An ethnographic approach in UX design looks at how people relate to technology in their natural settings. During the study, we place ourselves into the users' natural environment to enable our design teams to access the real-life environments of your end-users.
This methodology is best implemented at the earliest stages of UX to explore concepts for new products and find new business opportunities.
Diary studies help us gather data on a user's behaviour over some time. We ask about twelve participants to write daily diary entries related to a product or service that we are designing for, and we analyse the collected data.
This is a good way for us to understand users' habits and attitudes in their natural environment and how their perceptions can change over time.
A survey is a set of predefined questions used to collect information from a representative sample of your target audience. We can collect quantitative data about users' experience with your product or service.
Surveys help us to develop products and services in the right direction. They are best complemented by qualitative data to get a better understanding of why users feel a certain way.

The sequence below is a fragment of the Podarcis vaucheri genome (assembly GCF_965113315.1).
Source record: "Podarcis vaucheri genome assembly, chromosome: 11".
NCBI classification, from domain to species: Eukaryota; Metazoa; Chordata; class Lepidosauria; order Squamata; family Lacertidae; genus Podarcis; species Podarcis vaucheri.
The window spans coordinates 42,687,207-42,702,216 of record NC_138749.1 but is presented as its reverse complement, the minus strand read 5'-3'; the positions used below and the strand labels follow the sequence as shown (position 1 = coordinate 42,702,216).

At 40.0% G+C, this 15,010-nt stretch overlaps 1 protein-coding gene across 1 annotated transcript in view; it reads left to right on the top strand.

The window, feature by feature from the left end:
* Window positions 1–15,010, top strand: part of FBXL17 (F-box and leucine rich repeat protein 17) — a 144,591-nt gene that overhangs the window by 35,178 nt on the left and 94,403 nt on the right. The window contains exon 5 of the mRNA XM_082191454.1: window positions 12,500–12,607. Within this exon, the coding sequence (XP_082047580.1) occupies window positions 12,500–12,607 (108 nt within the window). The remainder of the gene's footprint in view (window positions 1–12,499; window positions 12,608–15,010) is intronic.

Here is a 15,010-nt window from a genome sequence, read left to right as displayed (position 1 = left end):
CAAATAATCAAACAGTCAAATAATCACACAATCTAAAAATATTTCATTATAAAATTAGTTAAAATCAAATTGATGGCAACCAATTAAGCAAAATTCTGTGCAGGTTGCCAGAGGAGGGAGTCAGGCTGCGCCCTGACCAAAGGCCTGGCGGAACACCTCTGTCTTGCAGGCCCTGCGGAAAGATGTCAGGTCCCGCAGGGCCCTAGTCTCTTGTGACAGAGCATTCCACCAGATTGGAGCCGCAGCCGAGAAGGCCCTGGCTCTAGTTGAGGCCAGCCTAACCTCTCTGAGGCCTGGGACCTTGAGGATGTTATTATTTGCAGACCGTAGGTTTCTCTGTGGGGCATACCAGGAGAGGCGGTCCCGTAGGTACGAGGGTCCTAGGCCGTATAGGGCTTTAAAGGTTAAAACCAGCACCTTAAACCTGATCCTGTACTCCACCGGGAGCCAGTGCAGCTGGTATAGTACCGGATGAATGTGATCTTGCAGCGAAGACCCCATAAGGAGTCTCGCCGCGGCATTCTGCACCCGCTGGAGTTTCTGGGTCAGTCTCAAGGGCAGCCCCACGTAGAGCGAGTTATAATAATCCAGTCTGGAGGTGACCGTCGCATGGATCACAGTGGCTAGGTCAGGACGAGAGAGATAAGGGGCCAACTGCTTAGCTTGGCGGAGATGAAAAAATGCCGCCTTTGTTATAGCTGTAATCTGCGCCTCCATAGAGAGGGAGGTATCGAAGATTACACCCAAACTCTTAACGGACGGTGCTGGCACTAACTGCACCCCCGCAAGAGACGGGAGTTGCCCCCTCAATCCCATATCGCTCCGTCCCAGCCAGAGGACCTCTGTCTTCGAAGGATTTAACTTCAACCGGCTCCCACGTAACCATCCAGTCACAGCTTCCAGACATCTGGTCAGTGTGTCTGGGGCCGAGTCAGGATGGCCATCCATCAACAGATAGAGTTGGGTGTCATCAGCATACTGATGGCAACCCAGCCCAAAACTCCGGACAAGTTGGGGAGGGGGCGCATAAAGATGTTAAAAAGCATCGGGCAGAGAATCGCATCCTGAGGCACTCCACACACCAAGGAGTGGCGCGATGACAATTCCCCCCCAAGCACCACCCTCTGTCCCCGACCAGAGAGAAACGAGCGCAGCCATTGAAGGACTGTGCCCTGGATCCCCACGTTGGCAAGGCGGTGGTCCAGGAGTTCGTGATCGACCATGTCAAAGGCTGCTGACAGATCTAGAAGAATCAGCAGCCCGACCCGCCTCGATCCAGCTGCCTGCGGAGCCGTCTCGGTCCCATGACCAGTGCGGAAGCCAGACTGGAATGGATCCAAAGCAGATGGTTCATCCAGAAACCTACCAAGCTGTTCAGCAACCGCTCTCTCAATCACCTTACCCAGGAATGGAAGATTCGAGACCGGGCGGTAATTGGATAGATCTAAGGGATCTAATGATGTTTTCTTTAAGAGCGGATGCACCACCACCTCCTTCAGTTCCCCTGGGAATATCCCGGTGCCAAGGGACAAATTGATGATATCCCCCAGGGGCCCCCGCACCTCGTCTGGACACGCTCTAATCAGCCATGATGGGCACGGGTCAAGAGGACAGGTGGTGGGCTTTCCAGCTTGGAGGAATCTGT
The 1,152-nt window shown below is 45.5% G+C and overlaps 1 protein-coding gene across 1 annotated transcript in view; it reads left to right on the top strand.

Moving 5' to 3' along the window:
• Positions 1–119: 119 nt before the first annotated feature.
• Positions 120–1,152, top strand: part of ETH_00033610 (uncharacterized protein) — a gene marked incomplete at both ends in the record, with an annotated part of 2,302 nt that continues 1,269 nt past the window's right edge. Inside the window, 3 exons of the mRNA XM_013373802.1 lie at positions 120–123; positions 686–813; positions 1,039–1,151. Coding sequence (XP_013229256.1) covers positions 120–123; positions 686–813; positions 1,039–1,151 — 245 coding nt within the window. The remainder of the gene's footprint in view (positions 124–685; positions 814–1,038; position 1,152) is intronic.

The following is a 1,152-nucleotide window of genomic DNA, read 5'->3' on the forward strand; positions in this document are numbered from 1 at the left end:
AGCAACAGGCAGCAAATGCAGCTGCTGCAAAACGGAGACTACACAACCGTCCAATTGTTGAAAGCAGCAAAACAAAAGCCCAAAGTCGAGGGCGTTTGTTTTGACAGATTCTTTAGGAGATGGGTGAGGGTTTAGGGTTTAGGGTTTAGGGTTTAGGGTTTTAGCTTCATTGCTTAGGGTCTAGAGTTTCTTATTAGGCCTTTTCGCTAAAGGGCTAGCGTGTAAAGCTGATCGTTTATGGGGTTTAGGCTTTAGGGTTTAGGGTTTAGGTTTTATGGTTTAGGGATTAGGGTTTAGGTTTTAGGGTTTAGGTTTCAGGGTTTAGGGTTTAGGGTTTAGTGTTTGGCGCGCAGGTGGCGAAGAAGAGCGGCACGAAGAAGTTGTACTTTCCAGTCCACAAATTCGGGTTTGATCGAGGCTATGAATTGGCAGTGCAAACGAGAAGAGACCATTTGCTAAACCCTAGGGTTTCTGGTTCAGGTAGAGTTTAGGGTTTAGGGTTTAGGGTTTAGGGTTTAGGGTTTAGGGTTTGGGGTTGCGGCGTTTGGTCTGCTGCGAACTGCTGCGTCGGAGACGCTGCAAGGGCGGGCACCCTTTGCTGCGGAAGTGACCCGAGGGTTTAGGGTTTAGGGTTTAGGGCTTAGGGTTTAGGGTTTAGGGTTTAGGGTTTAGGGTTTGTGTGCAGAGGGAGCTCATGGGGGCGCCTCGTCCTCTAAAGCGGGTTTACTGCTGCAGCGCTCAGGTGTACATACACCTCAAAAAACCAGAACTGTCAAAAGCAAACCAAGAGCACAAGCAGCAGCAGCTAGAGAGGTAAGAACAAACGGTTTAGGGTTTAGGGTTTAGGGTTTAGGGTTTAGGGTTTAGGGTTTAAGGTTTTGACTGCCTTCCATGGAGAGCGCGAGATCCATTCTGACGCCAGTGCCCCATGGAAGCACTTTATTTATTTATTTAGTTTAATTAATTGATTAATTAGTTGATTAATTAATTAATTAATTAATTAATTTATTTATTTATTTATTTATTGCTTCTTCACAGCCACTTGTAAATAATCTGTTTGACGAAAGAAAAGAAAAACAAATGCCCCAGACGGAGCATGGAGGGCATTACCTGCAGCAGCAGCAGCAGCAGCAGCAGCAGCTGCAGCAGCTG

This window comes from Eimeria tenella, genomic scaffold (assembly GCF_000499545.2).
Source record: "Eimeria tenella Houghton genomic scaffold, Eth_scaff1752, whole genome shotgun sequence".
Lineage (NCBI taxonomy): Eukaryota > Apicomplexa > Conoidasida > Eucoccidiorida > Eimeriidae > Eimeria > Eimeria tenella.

A user interview is a research method where a researcher asks one user questions about the product or service we are designing for. These one-on-one interviews give insights into what users think about your product, pain points, as well as ideas for improvements.
This method is best used when you want to dig deeper into a specific problem or further explore a topic. User interviews can help us build robust personas for your ideal target audience, which can be used in the strategy phase.
A persona is a representation of a real target audience. We create personas from reliable data and insights gathered in previous user research methods. Personas help us standardise the most common needs and attributes of our target audience and therefore, design more accurate solutions.
We use personas throughout the strategy and design phases of a project. They ensure we always keep our users at the centre of our design, implementing solutions to address their needs and pain points.
We use focus groups to gather a small group of users, ideally between six to nine, for a discussion with a specific focus in mind. The participants discuss things such as how they feel about a product, any concerns they have or attributes that they like about it.
The discussion typically lasts about two hours and is run by one of our moderators who maintains the group's focus. Focus groups are used to determine how users are reacting to your product or service and to detect patterns in this feedback.